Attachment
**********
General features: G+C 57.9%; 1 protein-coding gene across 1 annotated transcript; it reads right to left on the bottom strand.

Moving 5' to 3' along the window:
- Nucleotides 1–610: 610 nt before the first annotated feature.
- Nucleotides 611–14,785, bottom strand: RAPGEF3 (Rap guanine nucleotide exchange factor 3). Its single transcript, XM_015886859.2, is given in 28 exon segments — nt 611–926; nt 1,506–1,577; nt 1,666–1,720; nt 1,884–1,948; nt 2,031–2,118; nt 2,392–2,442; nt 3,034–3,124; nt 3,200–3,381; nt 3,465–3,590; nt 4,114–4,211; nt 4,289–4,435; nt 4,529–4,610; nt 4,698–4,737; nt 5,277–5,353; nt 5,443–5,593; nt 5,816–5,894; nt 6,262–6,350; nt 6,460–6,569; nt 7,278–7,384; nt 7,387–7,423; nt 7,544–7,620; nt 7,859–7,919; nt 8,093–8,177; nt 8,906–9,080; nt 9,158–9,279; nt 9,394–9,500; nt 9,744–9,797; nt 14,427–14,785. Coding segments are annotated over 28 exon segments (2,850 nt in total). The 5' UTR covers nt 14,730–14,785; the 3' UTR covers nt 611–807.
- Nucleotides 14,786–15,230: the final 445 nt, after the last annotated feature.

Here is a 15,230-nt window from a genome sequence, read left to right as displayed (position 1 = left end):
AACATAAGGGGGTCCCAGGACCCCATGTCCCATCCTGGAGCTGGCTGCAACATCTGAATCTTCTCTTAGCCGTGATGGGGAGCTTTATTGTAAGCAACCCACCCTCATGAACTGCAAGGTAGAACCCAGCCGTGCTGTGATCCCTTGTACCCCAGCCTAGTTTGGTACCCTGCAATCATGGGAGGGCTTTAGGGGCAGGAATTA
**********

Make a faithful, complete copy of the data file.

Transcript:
General features: G+C 57.9%; 1 protein-coding gene across 1 annotated transcript; it reads right to left on the bottom strand.

Moving 5' to 3' along the window:
- Nucleotides 1–610: 610 nt before the first annotated feature.
- Nucleotides 611–14,785, bottom strand: RAPGEF3 (Rap guanine nucleotide exchange factor 3). Its single transcript, XM_015886859.2, is given in 28 exon segments — nt 611–926; nt 1,506–1,577; nt 1,666–1,720; nt 1,884–1,948; nt 2,031–2,118; nt 2,392–2,442; nt 3,034–3,124; nt 3,200–3,381; nt 3,465–3,590; nt 4,114–4,211; nt 4,289–4,435; nt 4,529–4,610; nt 4,698–4,737; nt 5,277–5,353; nt 5,443–5,593; nt 5,816–5,894; nt 6,262–6,350; nt 6,460–6,569; nt 7,278–7,384; nt 7,387–7,423; nt 7,544–7,620; nt 7,859–7,919; nt 8,093–8,177; nt 8,906–9,080; nt 9,158–9,279; nt 9,394–9,500; nt 9,744–9,797; nt 14,427–14,785. Coding segments are annotated over 28 exon segments (2,850 nt in total). The 5' UTR covers nt 14,730–14,785; the 3' UTR covers nt 611–807.
- Nucleotides 14,786–15,230: the final 445 nt, after the last annotated feature.

Here is a 15,230-nt window from a genome sequence, read left to right as displayed (position 1 = left end):
AACATAAGGGGGTCCCAGGACCCCATGTCCCATCCTGGAGCTGGCTGCAACATCTGAATCTTCTCTTAGCCGTGATGGGGAGCTTTATTGTAAGCAACCCACCCTCATGAACTGCAAGGTAGAACCCAGCCGTGCTGTGATCCCTTGTACCCCAGCCTAGTTTGGTACCCTGCAATCATGGGAGGGCTTTAGGGGCAGGAATTA